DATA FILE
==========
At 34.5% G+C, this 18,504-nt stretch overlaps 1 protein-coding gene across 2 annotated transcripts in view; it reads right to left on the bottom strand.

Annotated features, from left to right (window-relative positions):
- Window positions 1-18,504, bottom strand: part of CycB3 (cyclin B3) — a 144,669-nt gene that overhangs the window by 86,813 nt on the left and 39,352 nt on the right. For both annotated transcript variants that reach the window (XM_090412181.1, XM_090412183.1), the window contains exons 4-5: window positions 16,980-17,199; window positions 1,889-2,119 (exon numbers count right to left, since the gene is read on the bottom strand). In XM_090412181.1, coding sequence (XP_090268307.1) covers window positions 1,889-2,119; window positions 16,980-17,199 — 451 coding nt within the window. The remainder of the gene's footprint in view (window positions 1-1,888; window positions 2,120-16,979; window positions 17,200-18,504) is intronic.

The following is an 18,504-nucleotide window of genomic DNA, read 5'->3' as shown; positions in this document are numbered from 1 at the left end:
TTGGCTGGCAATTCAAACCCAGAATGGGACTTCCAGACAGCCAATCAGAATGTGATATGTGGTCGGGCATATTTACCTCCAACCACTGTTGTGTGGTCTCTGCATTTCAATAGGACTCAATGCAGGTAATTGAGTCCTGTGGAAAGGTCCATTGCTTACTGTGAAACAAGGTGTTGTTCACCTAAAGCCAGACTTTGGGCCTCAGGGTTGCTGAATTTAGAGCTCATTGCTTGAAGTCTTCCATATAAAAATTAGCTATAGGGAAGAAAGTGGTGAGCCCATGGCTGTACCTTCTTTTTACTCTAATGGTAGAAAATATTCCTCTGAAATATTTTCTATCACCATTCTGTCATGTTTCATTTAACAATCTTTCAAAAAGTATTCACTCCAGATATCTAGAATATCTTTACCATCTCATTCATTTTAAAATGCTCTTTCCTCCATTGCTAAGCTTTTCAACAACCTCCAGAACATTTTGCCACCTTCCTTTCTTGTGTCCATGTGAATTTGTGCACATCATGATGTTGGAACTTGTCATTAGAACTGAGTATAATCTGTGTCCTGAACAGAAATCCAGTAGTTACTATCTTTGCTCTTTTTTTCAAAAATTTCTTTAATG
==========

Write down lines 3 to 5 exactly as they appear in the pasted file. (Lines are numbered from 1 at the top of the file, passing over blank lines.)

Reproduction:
- Window positions 1-18,504, bottom strand: part of CycB3 (cyclin B3) — a 144,669-nt gene that overhangs the window by 86,813 nt on the left and 39,352 nt on the right. For both annotated transcript variants that reach the window (XM_090412181.1, XM_090412183.1), the window contains exons 4-5: window positions 16,980-17,199; window positions 1,889-2,119 (exon numbers count right to left, since the gene is read on the bottom strand). In XM_090412181.1, coding sequence (XP_090268307.1) covers window positions 1,889-2,119; window positions 16,980-17,199 — 451 coding nt within the window. The remainder of the gene's footprint in view (window positions 1-1,888; window positions 2,120-16,979; window positions 17,200-18,504) is intronic.

The following is an 18,504-nucleotide window of genomic DNA, read 5'->3' as shown; positions in this document are numbered from 1 at the left end:
TTGGCTGGCAATTCAAACCCAGAATGGGACTTCCAGACAGCCAATCAGAATGTGATATGTGGTCGGGCATATTTACCTCCAACCACTGTTGTGTGGTCTCTGCATTTCAATAGGACTCAATGCAGGTAATTGAGTCCTGTGGAAAGGTCCATTGCTTACTGTGAAACAAGGTGTTGTTCACCTAAAGCCAGACTTTGGGCCTCAGGGTTGCTGAATTTAGAGCTCATTGCTTGAAGTCTTCCATATAAAAATTAGCTATAGGGAAGAAAGTGGTGAGCCCATGGCTGTACCTTCTTTTTACTCTAATGGTAGAAAATATTCCTCTGAAATATTTTCTATCACCATTCTGTCATGTTTCATTTAACAATCTTTCAAAAAGTATTCACTCCAGATATCTAGAATATCTTTACCATCTCATTCATTTTAAAATGCTCTTTCCTCCATTGCTAAGCTTTTCAACAACCTCCAGAACATTTTGCCACCTTCCTTTCTTGTGTCCATGTGAATTTGTGCACATCATGATGTTGGAACTTGTCATTAGAACTGAGTATAATCTGTGTCCTGAACAGAAATCCAGTAGTTACTATCTTTGCTCTTTTTTTCAAAAATTTCTTTAATG